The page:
Tiger still a likely master at Masters

Tiger still a likely master at Masters

AUGUSTA • The most mesmerising moment of Tiger Woods’ seismic 2019 Masters victory featured the intimidating stillness of a silent stare.

Standing defiantly on the 12th green with arms folded across his chest during the final round, the American glared pitilessly at his closest rivals.

Seconds earlier, he had shrewdly and conservatively traversed the tiny yet treacherous creek protecting the pivotal green, safely positioning his golf ball 30 feet from the hole.

With an air of condescension, Woods walked alone up to the plateau green and, from the opposite side of the creek, looked down on playing partners Francisco Molinari and Tony Finau as they dolefully dropped new golf balls – futile first steps in an unsuccessful rally.

By the time the players left the green, Woods was tied for the lead and on his way to a stunning victory.

Want to know if Woods, even after 19 erratic months, can retain his Masters title this week? The answer is in his knowing stare during the crucible of last year’s tournament.

“It was a pure Tiger power moment,” Trevor Immelman, the 2008 Masters champion, said last month, recalling the scene.

“It was the perfect example of how he uses his vast Masters experience.

“Tiger went to the green and looked back just to say, ‘I may be 43 years old, but I’m still the man around here’.”

Savvier about the secrets to succeeding at Augusta National Golf Club than any other player in this year’s field, Woods has not only won the Masters five times, he has finished in the top five seven other times in his 22 tournament appearances.

Even when his game is not sharp or when he competes after a long lay-off – or both – Woods has usually managed to contend at Augusta National.

COURSE KNOWLEDGE

It was a pure Tiger power moment. It was the perfect example of how he uses his vast Masters experience. Tiger went to the green and looked back just to say, ‘I may be 43 years old, but I’m still the man around here’.

TREVOR IMMELMAN, 2008 Masters champion, on Woods’ intimidating display at last year’s Masters.

COURSE FAMILIARITY

He loves and knows Augusta so well, and that triggers very positive vibes. It’s that kind of place, and Tiger has 25 years of memories to draw from.

BERNHARD LANGER, two-time Masters winner, on Woods’ advantage at Augusta.

There is no better example than the 2010 Masters, when Woods returned from a five-month exile necessitated by the scandal of his marital infidelities.

Despite stinging rebukes from fans and from the Augusta National chair at the time, Billy Payne, Woods stayed in the hunt until the final holes, finishing tied for fourth.

“I would never count Tiger Woods out at the Masters because he loves and knows Augusta so well, and that triggers very positive vibes,” said Bernhard Langer, who has won the Masters twice and tied for eighth at the tournament in 2014, when he was 56.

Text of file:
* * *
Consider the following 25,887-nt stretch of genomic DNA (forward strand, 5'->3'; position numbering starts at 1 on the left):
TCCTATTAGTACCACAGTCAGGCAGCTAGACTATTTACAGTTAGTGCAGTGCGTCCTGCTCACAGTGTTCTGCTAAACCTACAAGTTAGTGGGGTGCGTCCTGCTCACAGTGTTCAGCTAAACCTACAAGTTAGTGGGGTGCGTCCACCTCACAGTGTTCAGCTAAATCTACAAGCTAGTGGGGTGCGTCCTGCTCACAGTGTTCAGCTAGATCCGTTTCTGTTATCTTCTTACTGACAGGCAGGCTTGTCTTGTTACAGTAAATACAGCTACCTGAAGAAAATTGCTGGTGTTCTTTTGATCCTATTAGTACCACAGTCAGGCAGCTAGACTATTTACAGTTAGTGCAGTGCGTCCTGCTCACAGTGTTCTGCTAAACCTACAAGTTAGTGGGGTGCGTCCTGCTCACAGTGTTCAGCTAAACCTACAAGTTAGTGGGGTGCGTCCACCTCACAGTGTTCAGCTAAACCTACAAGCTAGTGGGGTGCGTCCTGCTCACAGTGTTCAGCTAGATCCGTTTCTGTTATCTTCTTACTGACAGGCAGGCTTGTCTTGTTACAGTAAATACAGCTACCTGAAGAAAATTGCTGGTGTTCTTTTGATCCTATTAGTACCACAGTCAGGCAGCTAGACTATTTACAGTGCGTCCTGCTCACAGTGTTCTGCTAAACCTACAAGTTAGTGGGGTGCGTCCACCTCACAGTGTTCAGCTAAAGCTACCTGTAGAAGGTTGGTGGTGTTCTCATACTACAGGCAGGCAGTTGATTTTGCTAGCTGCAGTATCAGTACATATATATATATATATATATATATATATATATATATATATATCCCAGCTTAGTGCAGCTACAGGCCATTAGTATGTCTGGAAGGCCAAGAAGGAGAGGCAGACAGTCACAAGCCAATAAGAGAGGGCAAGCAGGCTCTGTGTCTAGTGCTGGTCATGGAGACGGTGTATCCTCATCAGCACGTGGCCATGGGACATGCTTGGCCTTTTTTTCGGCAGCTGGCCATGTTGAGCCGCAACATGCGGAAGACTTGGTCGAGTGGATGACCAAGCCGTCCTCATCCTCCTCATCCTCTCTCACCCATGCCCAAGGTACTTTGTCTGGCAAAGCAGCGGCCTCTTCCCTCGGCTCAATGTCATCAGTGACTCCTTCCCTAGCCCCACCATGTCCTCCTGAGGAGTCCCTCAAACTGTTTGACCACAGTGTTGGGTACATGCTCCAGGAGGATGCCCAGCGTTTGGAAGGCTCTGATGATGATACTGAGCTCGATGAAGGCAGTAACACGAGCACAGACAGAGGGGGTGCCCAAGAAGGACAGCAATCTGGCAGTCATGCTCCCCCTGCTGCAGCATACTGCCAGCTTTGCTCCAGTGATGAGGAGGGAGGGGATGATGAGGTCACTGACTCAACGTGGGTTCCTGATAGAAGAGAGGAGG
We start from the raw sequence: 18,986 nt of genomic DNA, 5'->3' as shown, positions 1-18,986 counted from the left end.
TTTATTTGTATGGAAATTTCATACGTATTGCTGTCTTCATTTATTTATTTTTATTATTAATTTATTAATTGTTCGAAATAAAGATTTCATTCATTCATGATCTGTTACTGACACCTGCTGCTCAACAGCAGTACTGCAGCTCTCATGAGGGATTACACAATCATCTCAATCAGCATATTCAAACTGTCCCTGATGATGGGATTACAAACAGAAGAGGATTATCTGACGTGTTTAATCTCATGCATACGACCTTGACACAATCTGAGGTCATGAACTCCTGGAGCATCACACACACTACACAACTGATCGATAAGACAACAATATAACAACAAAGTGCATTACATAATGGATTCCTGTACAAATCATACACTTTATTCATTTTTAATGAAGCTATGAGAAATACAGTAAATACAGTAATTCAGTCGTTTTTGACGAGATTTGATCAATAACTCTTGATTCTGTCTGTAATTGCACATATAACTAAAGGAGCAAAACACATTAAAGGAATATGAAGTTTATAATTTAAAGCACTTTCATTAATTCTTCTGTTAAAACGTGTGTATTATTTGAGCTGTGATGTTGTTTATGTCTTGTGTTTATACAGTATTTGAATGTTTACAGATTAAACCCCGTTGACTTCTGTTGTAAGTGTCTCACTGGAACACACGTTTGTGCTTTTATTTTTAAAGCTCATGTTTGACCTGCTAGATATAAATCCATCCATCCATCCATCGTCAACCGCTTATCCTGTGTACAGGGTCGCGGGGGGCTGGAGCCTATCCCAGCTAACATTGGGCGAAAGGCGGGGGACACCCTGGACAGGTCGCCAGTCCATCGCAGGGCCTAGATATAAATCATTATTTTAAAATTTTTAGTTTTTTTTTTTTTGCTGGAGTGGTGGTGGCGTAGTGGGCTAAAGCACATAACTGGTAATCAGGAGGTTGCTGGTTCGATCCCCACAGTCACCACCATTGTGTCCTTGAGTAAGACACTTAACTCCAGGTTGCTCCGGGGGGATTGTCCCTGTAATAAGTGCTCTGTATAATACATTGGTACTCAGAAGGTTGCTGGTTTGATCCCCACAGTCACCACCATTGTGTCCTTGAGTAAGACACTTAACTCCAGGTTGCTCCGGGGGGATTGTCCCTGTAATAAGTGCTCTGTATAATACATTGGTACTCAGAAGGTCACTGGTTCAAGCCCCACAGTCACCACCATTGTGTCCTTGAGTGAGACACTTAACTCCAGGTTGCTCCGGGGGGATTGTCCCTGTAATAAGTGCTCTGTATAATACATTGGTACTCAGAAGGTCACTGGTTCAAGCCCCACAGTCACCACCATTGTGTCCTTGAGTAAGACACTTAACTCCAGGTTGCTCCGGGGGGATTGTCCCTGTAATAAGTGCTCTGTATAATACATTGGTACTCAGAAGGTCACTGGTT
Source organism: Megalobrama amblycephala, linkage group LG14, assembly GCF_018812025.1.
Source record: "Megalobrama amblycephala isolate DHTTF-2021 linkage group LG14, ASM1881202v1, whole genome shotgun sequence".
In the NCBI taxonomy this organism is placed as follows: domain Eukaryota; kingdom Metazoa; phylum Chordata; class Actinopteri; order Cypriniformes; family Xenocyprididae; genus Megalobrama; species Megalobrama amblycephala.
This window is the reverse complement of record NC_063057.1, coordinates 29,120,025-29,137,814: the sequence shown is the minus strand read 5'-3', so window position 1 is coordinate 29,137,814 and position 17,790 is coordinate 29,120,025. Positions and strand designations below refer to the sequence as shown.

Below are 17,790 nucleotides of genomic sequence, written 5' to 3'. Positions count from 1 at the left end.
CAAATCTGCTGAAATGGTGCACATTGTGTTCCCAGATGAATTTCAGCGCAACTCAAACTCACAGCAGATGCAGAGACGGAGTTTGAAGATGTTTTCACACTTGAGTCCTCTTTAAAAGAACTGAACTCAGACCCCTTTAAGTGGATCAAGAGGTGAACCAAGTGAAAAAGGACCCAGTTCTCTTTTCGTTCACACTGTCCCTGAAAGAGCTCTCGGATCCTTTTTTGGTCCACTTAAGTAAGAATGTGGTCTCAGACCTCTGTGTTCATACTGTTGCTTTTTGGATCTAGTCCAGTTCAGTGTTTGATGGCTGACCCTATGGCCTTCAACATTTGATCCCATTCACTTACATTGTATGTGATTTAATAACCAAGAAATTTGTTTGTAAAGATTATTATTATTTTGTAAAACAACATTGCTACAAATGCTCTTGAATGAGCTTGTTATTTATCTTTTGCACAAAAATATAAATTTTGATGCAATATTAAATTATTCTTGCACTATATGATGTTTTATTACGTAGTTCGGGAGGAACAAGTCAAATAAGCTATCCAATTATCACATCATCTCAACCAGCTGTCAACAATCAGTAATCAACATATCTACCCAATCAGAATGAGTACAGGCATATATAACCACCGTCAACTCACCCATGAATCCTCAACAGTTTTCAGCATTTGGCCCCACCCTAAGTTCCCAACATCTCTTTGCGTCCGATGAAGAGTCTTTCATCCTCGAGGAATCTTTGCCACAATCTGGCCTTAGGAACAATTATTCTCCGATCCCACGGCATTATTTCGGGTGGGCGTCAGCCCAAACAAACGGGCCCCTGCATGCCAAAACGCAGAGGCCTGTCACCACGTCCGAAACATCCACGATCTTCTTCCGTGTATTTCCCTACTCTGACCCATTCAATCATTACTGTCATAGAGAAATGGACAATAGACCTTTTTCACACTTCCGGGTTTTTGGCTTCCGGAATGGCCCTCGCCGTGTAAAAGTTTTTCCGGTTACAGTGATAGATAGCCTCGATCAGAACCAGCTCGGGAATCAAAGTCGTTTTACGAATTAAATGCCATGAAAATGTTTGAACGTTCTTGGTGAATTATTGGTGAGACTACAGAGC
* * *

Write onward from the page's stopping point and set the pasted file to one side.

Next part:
“It’s that kind of place, and Tiger has 25 years of memories to draw from.”

But in a sports year different from any other in modern times, Woods has been a far less daunting presence because of his balky lower back, which has been surgically repaired four times.

Playing infrequently, he has turned in several sparkling rounds when his swing was fluid and his movements supple.

But it has been just as common to see him limping 24 hours later, with one hand pressed against a back warped by reshaped bone and scarred tissue, toiling fruitlessly in pain.

In July, after one such uneven performance in consecutive rounds of the Memorial Tournament, Woods explained the hour-by-hour unpredictability of his back.

That morning, he felt limber when he woke up, but a few hours later was too stiff to take a full golf swing. “It’s going to happen more times than not,” he said, smiling.

This is his new reality, which includes the understanding that if he is going to win the three more Majors needed to tie Jack Nicklaus’ record total of 18, or match Nicklaus’ record six Masters titles, it will probably have to happen in the next few years.

With the clock ticking this season, Woods has struggled. In the six tournaments he has entered since the PGA Tour resumed in June after a three-month layoff caused by the coronavirus pandemic, he has not finished higher than a tie for 37th.

In the five Majors he has played since his 2019 Masters victory, he has missed the cut three times, tied for 21st and tied for 37th.

Nonetheless, his younger colleagues on the PGA Tour, as well as his contemporaries in the champions-only Augusta National locker room, uniformly consider him among the favourites this week and so do online betting sites.

“The whole world saw what Tiger did in the final round last year when he methodically chased down every name ahead of him on the leaderboard,” said 36-year-old Gary Woodland, the 2019 US Open champion.

“It was proof of his talent but also showed the depth of his invaluable experience on that golf course.”

Woods will have one less challenger in the field after 2017 Masters champion Sergio Garcia on Monday withdrew from the final Major of the year after testing positive for Covid-19.

The Spaniard, who revealed he developed symptoms following his missed cut at last Sunday’s Houston Open, tweeted: “After 21 years of not missing a Major Championship, I will sadly miss The Masters this week.

“The important thing is that my family and I are feeling good. We’ll come back stronger and give the green jacket a go next April.”

NYTIMES, REUTERS